I looked out the window at 1:00, and the sun was out. I peeked at the thermometer. It was over 20 degrees outside. OK, no excuses, I had to run. I figured that the sidewalks would be icy, but maybe the park board had cleared the lake trails, and so I drove myself to Nokomis, where I began my run on the north side of the lake. North side, as in sunless side. The trails were coated with ice. I barely moved my feet as I "ran", struggling to making my upper body look like that of a runner, while my feet moved barely faster than a walker's.
Whenever I found a patch of dry pavement, I flew because I was finally able to let go of a little bit of my steam. Then the dry part would end, and I would throttle back so that I wouldn't find myself sprawling on the ground.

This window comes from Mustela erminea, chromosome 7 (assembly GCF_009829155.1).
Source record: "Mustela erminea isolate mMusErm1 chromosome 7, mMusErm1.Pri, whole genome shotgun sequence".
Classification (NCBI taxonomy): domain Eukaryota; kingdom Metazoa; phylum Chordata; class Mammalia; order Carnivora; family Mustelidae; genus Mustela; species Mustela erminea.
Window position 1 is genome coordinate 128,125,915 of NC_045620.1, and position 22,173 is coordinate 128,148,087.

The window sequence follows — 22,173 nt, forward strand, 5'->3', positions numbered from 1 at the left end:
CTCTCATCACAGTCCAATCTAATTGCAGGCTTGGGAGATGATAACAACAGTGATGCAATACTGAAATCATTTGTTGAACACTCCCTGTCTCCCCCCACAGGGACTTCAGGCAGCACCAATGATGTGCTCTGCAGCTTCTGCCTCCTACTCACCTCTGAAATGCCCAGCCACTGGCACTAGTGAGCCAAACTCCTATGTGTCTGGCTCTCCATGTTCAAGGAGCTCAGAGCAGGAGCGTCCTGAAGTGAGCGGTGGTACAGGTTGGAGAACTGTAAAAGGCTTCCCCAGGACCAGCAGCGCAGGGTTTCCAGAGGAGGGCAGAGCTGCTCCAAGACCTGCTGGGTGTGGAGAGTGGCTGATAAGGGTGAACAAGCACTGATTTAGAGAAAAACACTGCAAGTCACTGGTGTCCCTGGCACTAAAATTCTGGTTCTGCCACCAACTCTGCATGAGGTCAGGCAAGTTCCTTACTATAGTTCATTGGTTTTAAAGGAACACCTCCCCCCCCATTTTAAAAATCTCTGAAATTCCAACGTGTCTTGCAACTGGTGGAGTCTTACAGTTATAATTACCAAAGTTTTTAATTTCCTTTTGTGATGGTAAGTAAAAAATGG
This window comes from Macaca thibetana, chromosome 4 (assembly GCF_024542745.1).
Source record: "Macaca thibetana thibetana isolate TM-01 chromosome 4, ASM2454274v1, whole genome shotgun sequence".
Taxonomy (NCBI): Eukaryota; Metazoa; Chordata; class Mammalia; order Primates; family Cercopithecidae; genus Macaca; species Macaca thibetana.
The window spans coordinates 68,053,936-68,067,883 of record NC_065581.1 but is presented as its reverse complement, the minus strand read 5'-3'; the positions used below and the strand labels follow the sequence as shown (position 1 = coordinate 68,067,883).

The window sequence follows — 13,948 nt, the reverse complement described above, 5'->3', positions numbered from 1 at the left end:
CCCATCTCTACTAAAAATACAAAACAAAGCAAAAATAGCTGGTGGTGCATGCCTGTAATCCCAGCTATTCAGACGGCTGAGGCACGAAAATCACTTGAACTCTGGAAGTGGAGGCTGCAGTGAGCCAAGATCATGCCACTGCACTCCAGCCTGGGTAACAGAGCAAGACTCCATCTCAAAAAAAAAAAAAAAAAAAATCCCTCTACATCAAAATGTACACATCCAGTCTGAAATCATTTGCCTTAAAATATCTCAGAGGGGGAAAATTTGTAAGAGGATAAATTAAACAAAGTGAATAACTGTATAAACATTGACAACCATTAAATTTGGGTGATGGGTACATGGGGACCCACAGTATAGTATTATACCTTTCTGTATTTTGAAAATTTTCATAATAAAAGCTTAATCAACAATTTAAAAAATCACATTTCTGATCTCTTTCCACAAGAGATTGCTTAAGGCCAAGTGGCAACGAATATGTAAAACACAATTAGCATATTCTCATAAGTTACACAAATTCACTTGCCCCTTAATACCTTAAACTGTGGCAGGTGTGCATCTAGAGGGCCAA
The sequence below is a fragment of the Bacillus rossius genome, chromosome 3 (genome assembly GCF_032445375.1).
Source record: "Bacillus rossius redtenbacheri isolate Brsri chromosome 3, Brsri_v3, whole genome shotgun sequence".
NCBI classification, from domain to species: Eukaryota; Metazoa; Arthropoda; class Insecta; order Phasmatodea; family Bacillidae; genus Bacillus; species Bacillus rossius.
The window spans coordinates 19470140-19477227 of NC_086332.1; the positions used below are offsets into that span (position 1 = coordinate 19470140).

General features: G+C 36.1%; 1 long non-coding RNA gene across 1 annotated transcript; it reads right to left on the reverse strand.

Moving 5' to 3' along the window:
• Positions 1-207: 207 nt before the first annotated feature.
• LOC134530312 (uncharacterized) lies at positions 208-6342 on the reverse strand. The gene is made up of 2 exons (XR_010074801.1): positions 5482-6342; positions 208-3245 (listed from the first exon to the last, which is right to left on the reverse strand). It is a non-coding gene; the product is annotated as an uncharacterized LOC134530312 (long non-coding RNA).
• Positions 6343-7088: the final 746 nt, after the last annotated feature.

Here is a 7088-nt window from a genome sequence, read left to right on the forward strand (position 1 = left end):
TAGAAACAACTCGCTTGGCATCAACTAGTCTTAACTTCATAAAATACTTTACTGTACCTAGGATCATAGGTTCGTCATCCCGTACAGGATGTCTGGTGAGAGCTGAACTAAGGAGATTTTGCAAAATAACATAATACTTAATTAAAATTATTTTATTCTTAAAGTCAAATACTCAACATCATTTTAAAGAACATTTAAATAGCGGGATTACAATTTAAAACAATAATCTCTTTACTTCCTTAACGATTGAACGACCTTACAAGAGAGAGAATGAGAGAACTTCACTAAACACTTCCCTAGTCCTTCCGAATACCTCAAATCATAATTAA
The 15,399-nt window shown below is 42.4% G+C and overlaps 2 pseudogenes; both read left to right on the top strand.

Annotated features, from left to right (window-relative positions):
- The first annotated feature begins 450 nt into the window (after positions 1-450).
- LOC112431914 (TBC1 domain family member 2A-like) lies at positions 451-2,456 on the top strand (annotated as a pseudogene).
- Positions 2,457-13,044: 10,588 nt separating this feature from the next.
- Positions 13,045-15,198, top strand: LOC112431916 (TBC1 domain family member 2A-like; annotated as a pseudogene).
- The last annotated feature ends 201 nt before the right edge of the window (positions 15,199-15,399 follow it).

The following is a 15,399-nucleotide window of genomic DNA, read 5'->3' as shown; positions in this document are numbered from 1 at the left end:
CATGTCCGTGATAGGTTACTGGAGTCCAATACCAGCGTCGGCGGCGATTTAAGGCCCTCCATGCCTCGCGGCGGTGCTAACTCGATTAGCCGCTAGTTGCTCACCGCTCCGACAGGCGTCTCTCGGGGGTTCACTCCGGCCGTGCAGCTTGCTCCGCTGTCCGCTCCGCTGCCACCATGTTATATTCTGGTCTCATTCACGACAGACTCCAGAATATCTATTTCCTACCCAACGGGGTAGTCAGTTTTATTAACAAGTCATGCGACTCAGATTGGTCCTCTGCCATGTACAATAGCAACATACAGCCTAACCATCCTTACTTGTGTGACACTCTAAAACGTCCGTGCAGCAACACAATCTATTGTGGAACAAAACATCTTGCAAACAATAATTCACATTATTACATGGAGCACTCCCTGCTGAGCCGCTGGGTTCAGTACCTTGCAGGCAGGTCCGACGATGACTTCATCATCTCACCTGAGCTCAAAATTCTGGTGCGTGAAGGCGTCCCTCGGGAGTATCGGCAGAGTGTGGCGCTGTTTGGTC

To avert the almost certain disaster of a spill, I almost turned around, but there was another runner up ahead. If he could do it, so could I. We met up at the stoplight. "At least we're still standing," he said. "Well, it's the slowest run of my life," said I (exaggerating, since surely the slowest run of my life was the Mother's Day run I lost to my mother).
His daughter goes to Carleton, and so we ran together around the slightly less icy south side of the lake, chatting about education and money and Jonathan Kozol, and allowing each other to use the dry patches on the sidewalk for traction.
And then, Christmas miracle, neither of us wiped out. We finished our runs and we didn't add to our injuries, and now I get to have that clear-headed just-exercised feeling for the rest of the day. I'm going to use it to buy some paint for the basement floor.